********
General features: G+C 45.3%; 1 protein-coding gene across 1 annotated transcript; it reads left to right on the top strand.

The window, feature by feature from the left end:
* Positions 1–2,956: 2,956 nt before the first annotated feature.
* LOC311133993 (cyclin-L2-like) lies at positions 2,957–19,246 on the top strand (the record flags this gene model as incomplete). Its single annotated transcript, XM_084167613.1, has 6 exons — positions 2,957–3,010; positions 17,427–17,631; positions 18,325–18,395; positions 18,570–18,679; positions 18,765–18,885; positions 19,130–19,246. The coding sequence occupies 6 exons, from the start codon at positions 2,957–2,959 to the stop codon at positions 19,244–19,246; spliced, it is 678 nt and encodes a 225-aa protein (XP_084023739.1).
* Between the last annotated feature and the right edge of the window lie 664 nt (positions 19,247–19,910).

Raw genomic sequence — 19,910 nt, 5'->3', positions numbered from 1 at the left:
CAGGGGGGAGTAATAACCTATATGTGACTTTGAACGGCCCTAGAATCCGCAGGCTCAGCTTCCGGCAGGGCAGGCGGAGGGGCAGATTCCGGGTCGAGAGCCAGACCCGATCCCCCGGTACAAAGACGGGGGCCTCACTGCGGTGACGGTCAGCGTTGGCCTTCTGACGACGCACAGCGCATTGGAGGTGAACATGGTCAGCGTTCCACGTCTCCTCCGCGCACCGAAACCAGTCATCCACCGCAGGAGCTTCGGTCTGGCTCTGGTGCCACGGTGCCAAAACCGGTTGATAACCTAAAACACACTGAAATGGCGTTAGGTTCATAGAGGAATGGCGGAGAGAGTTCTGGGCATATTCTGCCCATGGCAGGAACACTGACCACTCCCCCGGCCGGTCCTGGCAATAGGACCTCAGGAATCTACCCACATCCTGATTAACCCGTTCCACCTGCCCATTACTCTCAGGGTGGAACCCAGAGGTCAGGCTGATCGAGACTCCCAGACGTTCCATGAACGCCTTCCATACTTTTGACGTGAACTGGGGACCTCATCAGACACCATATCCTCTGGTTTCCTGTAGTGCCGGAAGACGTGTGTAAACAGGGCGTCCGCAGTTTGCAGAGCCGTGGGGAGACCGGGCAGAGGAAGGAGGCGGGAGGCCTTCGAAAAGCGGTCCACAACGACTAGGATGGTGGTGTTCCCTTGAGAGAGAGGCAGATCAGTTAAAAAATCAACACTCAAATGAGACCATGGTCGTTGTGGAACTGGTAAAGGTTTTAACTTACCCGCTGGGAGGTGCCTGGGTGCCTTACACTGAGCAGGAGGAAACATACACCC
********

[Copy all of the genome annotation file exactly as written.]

General features: G+C 45.3%; 1 protein-coding gene across 1 annotated transcript; it reads left to right on the top strand.

The window, feature by feature from the left end:
* Positions 1–2,956: 2,956 nt before the first annotated feature.
* LOC311133993 (cyclin-L2-like) lies at positions 2,957–19,246 on the top strand (the record flags this gene model as incomplete). Its single annotated transcript, XM_084167613.1, has 6 exons — positions 2,957–3,010; positions 17,427–17,631; positions 18,325–18,395; positions 18,570–18,679; positions 18,765–18,885; positions 19,130–19,246. The coding sequence occupies 6 exons, from the start codon at positions 2,957–2,959 to the stop codon at positions 19,244–19,246; spliced, it is 678 nt and encodes a 225-aa protein (XP_084023739.1).
* Between the last annotated feature and the right edge of the window lie 664 nt (positions 19,247–19,910).

Raw genomic sequence — 19,910 nt, 5'->3', positions numbered from 1 at the left:
CAGGGGGGAGTAATAACCTATATGTGACTTTGAACGGCCCTAGAATCCGCAGGCTCAGCTTCCGGCAGGGCAGGCGGAGGGGCAGATTCCGGGTCGAGAGCCAGACCCGATCCCCCGGTACAAAGACGGGGGCCTCACTGCGGTGACGGTCAGCGTTGGCCTTCTGACGACGCACAGCGCATTGGAGGTGAACATGGTCAGCGTTCCACGTCTCCTCCGCGCACCGAAACCAGTCATCCACCGCAGGAGCTTCGGTCTGGCTCTGGTGCCACGGTGCCAAAACCGGTTGATAACCTAAAACACACTGAAATGGCGTTAGGTTCATAGAGGAATGGCGGAGAGAGTTCTGGGCATATTCTGCCCATGGCAGGAACACTGACCACTCCCCCGGCCGGTCCTGGCAATAGGACCTCAGGAATCTACCCACATCCTGATTAACCCGTTCCACCTGCCCATTACTCTCAGGGTGGAACCCAGAGGTCAGGCTGATCGAGACTCCCAGACGTTCCATGAACGCCTTCCATACTTTTGACGTGAACTGGGGACCTCATCAGACACCATATCCTCTGGTTTCCTGTAGTGCCGGAAGACGTGTGTAAACAGGGCGTCCGCAGTTTGCAGAGCCGTGGGGAGACCGGGCAGAGGAAGGAGGCGGGAGGCCTTCGAAAAGCGGTCCACAACGACTAGGATGGTGGTGTTCCCTTGAGAGAGAGGCAGATCAGTTAAAAAATCAACACTCAAATGAGACCATGGTCGTTGTGGAACTGGTAAAGGTTTTAACTTACCCGCTGGGAGGTGCCTGGGTGCCTTACACTGAGCAGGAGGAAACATACACCC